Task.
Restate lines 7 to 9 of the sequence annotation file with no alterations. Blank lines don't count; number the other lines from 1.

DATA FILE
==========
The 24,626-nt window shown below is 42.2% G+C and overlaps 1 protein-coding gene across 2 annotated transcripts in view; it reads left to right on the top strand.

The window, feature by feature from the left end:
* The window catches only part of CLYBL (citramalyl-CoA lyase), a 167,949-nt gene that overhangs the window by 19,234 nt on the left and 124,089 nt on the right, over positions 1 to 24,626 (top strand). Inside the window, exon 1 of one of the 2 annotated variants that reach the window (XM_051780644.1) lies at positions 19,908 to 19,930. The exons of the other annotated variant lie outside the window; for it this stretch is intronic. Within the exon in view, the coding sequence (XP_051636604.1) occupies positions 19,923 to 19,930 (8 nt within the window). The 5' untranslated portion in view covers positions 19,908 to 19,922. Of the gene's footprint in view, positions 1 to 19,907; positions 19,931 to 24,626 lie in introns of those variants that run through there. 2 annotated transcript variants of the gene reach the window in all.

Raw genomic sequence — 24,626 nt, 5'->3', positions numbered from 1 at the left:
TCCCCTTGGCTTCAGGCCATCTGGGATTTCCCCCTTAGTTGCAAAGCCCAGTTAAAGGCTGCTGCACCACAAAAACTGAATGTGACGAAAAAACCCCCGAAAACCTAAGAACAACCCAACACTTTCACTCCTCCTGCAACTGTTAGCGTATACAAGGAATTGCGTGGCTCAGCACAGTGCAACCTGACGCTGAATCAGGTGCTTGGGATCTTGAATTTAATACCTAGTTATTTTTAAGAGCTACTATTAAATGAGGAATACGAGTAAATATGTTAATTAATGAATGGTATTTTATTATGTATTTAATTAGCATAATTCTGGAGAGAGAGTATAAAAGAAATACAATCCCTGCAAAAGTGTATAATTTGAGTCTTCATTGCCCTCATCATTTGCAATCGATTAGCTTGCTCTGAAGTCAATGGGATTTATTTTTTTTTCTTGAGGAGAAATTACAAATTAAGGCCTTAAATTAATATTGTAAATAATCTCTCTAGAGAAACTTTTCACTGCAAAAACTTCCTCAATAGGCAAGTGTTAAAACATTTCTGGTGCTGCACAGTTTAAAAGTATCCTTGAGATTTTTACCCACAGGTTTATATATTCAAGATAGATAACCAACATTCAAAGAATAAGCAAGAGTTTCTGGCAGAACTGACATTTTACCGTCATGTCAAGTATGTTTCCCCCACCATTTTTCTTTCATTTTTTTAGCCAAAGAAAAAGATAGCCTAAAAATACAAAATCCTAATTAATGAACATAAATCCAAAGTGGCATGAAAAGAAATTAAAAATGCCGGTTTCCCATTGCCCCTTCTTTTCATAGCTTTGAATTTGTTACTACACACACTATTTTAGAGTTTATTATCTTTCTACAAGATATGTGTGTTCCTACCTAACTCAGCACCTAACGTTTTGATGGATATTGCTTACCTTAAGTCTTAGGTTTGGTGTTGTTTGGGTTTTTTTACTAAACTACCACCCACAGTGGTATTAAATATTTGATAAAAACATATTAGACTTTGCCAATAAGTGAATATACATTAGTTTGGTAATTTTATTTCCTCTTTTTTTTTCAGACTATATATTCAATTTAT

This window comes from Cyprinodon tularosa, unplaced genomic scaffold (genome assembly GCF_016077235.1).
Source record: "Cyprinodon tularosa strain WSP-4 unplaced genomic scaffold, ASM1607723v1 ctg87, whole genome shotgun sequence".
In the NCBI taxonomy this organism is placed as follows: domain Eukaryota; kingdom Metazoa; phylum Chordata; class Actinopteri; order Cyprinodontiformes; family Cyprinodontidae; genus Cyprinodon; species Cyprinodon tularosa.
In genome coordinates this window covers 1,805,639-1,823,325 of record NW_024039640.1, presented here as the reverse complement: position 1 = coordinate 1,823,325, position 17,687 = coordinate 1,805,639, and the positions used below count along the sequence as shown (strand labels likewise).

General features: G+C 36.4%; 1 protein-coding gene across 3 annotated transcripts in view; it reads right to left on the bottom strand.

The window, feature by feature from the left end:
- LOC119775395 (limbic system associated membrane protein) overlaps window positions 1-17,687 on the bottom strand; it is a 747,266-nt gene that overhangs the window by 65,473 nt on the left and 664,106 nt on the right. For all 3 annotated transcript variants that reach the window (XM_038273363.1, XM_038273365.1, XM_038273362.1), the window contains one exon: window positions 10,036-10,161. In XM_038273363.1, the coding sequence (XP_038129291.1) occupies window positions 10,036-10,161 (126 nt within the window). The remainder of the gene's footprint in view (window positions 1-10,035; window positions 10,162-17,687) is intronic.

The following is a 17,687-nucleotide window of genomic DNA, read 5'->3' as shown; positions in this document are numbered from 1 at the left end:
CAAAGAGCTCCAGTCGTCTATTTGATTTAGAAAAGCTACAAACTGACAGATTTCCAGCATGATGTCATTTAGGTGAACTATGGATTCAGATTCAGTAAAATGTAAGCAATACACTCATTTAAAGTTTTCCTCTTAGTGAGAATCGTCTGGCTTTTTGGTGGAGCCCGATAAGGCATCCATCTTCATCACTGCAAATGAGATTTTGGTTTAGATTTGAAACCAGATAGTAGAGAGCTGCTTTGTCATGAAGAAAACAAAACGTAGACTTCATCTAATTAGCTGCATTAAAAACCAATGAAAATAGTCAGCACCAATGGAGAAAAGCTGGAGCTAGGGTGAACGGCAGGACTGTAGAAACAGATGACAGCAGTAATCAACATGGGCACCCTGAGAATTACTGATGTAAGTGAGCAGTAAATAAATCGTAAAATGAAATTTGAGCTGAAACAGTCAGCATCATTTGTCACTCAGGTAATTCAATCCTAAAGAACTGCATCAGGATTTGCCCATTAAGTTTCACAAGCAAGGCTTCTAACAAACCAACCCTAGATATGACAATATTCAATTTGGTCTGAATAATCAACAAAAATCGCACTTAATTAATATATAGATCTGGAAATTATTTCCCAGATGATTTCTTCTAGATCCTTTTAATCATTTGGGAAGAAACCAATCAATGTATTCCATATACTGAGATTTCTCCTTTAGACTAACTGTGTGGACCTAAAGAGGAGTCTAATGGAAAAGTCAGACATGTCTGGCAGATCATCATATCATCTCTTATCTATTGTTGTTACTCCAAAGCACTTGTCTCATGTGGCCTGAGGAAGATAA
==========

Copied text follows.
Source record: "Cyprinodon tularosa strain WSP-4 unplaced genomic scaffold, ASM1607723v1 ctg87, whole genome shotgun sequence".
In the NCBI taxonomy this organism is placed as follows: domain Eukaryota; kingdom Metazoa; phylum Chordata; class Actinopteri; order Cyprinodontiformes; family Cyprinodontidae; genus Cyprinodon; species Cyprinodon tularosa.
In genome coordinates this window covers 1,805,639-1,823,325 of record NW_024039640.1, presented here as the reverse complement: position 1 = coordinate 1,823,325, position 17,687 = coordinate 1,805,639, and the positions used below count along the sequence as shown (strand labels likewise).